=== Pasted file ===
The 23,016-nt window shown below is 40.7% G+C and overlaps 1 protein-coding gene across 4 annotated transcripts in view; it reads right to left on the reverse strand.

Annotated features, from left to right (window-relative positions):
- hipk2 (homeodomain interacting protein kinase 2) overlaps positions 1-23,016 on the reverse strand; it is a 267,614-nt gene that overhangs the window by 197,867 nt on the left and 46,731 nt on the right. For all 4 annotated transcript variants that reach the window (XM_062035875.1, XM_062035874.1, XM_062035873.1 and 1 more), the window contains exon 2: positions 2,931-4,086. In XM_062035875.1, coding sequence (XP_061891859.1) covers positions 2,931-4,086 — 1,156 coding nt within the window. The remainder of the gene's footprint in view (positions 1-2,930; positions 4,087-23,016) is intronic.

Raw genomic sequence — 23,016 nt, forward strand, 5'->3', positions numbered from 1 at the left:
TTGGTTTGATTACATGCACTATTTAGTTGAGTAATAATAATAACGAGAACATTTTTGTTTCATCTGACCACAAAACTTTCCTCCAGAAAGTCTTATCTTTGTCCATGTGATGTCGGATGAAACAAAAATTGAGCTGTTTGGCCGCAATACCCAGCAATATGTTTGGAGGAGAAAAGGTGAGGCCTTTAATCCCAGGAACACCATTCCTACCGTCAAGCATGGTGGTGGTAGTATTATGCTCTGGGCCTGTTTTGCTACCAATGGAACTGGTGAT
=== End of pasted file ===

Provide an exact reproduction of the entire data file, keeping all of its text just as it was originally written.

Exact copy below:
The 23,016-nt window shown below is 40.7% G+C and overlaps 1 protein-coding gene across 4 annotated transcripts in view; it reads right to left on the reverse strand.

Annotated features, from left to right (window-relative positions):
- hipk2 (homeodomain interacting protein kinase 2) overlaps positions 1-23,016 on the reverse strand; it is a 267,614-nt gene that overhangs the window by 197,867 nt on the left and 46,731 nt on the right. For all 4 annotated transcript variants that reach the window (XM_062035875.1, XM_062035874.1, XM_062035873.1 and 1 more), the window contains exon 2: positions 2,931-4,086. In XM_062035875.1, coding sequence (XP_061891859.1) covers positions 2,931-4,086 — 1,156 coding nt within the window. The remainder of the gene's footprint in view (positions 1-2,930; positions 4,087-23,016) is intronic.

Raw genomic sequence — 23,016 nt, forward strand, 5'->3', positions numbered from 1 at the left:
TTGGTTTGATTACATGCACTATTTAGTTGAGTAATAATAATAACGAGAACATTTTTGTTTCATCTGACCACAAAACTTTCCTCCAGAAAGTCTTATCTTTGTCCATGTGATGTCGGATGAAACAAAAATTGAGCTGTTTGGCCGCAATACCCAGCAATATGTTTGGAGGAGAAAAGGTGAGGCCTTTAATCCCAGGAACACCATTCCTACCGTCAAGCATGGTGGTGGTAGTATTATGCTCTGGGCCTGTTTTGCTACCAATGGAACTGGTGAT